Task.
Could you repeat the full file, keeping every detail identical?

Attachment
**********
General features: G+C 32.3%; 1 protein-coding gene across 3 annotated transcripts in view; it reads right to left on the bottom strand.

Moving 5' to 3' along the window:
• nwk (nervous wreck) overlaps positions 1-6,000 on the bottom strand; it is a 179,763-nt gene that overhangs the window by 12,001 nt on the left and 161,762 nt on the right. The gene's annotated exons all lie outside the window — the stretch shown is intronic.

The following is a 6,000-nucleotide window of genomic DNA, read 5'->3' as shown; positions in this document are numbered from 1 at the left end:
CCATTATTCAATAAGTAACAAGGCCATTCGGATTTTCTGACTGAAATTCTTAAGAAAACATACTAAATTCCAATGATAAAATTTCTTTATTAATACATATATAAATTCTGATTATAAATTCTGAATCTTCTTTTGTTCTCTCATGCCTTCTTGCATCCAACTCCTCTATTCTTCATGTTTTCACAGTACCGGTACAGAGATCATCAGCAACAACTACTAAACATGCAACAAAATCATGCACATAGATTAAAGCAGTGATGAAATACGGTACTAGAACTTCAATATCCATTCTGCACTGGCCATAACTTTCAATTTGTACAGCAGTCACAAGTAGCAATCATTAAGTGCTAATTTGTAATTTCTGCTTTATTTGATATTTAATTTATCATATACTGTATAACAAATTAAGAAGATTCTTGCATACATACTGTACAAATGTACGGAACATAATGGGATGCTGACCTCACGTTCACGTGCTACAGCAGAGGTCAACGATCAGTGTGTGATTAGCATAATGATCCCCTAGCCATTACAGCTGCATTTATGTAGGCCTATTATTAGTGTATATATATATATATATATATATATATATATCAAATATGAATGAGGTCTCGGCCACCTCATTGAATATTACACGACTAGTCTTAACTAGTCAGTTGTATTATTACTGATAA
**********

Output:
General features: G+C 32.3%; 1 protein-coding gene across 3 annotated transcripts in view; it reads right to left on the bottom strand.

Moving 5' to 3' along the window:
• nwk (nervous wreck) overlaps positions 1-6,000 on the bottom strand; it is a 179,763-nt gene that overhangs the window by 12,001 nt on the left and 161,762 nt on the right. The gene's annotated exons all lie outside the window — the stretch shown is intronic.

The following is a 6,000-nucleotide window of genomic DNA, read 5'->3' as shown; positions in this document are numbered from 1 at the left end:
CCATTATTCAATAAGTAACAAGGCCATTCGGATTTTCTGACTGAAATTCTTAAGAAAACATACTAAATTCCAATGATAAAATTTCTTTATTAATACATATATAAATTCTGATTATAAATTCTGAATCTTCTTTTGTTCTCTCATGCCTTCTTGCATCCAACTCCTCTATTCTTCATGTTTTCACAGTACCGGTACAGAGATCATCAGCAACAACTACTAAACATGCAACAAAATCATGCACATAGATTAAAGCAGTGATGAAATACGGTACTAGAACTTCAATATCCATTCTGCACTGGCCATAACTTTCAATTTGTACAGCAGTCACAAGTAGCAATCATTAAGTGCTAATTTGTAATTTCTGCTTTATTTGATATTTAATTTATCATATACTGTATAACAAATTAAGAAGATTCTTGCATACATACTGTACAAATGTACGGAACATAATGGGATGCTGACCTCACGTTCACGTGCTACAGCAGAGGTCAACGATCAGTGTGTGATTAGCATAATGATCCCCTAGCCATTACAGCTGCATTTATGTAGGCCTATTATTAGTGTATATATATATATATATATATATATATATATCAAATATGAATGAGGTCTCGGCCACCTCATTGAATATTACACGACTAGTCTTAACTAGTCAGTTGTATTATTACTGATAA